Adults with children are allowed only two alcoholic drinks at JD Wetherspoon pubs in order to limit their stay, the chain has confirmed to the BBC.
JD Wetherspoon has 683 pubs in the UK
A spokesman for the company said it was "uncomfortable" with children being on the premises for long periods because of a lack of play facilities.
But the chain has no plans to display official signage to alert customers.
Instead, refusal will be at the discretion of pub managers, who could even deny parents soft drinks.
The drinks policy came to light when Stephen Gandy contacted the BBC after visiting a Wetherspoon pub in Wallasey on Merseyside for a meal with family and friends.
The group was told that they could not have more than two alcoholic drinks each because they were with a child, even though the child's mother was only drinking water.
Mr Gandy said they were told by the bar's manager that the aim of the restriction was to comply with "child cruelty legislation".
"I tried to tell him that I understand and know the legislation and it's not in relation to cruelty but in relation to comfort, environmental conditions and segregated areas and a comfortable environment for children," Mr Gandy added.
"But he was having none of it and the choice was we could stay but the child would have to go. Obviously we didn't want that so we proceeded to another establishment that made us welcome.
"Imagine a foreign visitor coming in and getting told that - it's unreal."
When the BBC contacted JD Wetherspoon, spokesman Eddie Gershon confirmed the policy was in place, but denied it had anything to do with child cruelty laws.
Mr Gershon said: "Wetherspoons is quite clear it wants children in its pubs but it's not a children's pub in as much as a Wacky Warehouse or that type of place.
"What we don't want is the adult just staying and drinking in the pub while the child is just sitting there and we will 100% back our manager in the approach he has taken."
In relation to Mr Gandy and his friends, Mr Gershon added: "The only people they need to look at are themselves."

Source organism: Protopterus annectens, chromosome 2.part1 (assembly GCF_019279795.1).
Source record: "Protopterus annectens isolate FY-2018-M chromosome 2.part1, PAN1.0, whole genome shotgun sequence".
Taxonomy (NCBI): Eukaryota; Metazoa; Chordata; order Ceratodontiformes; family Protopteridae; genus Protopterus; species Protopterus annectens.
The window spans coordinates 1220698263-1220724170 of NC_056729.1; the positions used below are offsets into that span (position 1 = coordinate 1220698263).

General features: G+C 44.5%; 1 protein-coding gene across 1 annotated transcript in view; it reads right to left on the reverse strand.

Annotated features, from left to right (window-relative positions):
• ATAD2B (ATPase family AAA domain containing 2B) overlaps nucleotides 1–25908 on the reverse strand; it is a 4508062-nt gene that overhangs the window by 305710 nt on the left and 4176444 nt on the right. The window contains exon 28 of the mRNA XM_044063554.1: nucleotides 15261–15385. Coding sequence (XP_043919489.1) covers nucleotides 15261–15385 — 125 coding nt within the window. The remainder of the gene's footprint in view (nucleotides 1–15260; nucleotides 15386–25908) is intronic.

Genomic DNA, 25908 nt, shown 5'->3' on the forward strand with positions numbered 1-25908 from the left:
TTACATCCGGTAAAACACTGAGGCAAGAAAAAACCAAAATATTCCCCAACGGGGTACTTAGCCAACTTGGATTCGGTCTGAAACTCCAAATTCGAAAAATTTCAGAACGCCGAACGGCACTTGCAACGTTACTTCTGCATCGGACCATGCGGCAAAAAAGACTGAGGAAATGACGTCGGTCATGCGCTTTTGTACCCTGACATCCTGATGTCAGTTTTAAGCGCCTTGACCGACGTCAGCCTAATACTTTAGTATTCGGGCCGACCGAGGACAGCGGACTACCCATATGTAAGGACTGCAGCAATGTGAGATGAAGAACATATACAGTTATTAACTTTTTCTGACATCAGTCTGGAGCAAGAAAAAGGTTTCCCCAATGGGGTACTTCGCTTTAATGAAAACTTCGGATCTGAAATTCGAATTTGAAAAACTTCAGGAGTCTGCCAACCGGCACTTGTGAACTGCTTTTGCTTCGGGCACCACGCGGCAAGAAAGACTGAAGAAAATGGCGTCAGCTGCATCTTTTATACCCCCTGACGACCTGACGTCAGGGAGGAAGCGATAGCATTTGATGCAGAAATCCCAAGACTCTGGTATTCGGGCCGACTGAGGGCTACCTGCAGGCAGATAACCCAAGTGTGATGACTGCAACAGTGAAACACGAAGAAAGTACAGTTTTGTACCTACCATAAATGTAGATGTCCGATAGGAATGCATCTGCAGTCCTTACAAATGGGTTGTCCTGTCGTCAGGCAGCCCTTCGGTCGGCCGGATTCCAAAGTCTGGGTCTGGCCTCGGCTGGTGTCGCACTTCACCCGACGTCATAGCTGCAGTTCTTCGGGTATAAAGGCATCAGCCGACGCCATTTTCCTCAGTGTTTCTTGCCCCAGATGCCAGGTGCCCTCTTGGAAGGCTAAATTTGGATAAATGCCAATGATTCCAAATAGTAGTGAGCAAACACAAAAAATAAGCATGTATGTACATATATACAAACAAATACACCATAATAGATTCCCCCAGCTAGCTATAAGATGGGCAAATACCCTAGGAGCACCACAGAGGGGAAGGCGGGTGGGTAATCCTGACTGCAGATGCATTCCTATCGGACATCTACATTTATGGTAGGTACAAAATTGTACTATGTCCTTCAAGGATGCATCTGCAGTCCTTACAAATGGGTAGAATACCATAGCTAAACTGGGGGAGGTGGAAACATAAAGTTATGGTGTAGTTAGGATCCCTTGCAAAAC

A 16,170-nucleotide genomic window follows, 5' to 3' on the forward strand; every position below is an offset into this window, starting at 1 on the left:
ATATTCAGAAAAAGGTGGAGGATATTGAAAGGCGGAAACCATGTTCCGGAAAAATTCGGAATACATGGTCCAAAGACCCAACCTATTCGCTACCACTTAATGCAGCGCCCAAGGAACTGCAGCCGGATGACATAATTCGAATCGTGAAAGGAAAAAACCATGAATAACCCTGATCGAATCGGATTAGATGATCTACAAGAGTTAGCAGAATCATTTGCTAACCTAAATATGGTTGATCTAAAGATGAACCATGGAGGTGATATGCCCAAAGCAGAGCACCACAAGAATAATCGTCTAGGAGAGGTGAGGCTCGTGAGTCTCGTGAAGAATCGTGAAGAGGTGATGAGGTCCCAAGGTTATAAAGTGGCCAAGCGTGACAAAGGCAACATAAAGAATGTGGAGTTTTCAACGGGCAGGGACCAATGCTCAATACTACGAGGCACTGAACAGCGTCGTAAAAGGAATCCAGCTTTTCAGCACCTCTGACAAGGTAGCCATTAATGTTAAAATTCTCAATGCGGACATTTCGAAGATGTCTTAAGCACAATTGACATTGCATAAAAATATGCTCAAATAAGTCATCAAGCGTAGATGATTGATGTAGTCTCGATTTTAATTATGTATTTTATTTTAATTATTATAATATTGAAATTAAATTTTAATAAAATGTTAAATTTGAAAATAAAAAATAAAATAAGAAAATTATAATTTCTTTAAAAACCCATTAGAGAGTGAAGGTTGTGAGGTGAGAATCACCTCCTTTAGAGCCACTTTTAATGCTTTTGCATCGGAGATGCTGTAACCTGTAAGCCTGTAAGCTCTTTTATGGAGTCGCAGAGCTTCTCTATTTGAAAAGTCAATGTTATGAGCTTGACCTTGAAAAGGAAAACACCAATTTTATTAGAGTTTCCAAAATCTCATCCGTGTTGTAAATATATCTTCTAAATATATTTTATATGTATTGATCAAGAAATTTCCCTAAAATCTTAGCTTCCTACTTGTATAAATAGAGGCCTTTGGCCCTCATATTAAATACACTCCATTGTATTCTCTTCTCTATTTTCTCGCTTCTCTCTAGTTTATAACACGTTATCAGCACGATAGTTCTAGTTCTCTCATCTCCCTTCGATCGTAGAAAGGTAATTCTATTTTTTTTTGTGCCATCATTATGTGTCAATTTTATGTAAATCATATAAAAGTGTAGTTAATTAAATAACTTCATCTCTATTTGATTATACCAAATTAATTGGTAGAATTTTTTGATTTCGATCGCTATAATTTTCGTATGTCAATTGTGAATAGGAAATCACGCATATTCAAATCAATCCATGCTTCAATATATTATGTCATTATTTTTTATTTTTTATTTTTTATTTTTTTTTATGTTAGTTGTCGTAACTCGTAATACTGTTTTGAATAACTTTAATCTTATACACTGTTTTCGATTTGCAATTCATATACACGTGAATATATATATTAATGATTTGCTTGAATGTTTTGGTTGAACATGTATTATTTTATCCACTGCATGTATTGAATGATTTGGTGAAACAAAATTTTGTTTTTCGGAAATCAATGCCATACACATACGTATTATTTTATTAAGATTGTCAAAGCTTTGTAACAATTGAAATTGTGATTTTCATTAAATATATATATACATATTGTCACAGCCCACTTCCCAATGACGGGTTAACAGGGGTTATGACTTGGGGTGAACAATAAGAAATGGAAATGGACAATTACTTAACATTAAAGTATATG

Mr Gershon said there were no plans to introduce permanent signs at any of its 683 pubs throughout the UK.
But the company has put guidelines on drinks limits for adults with children on its website.
They read: "Adults accompanied with children wishing to purchase an alcoholic drink should purchase a meal."
"Once the meal has been finished and tables cleared, it is our recommendation that only one more alcoholic drink should be purchased for each adult."
"If parents and their children are visiting our pubs and purchasing non-alcoholic drinks, then there is no limit to the number of drinks that can be purchased or the length of stay."
"In all situations, it is important that our pub managers assess the behaviour and attitude of parents."
"We do not want to restrict families visiting our pubs, in fact, we actively encourage families and have recently won an award for our children's menu."
Mr Gershon said the policy had been received very positively since it first came to light last week.
Nearly 2,400 people have contacted the BBC about the story and many backed the restrictions on time that children can spend in pubs.
But Mr Gandy insisted that Wetherspoons should be more explicit.
"There should be a note on the children's menu informing adults about the policy", he said, "and a customer services telephone number".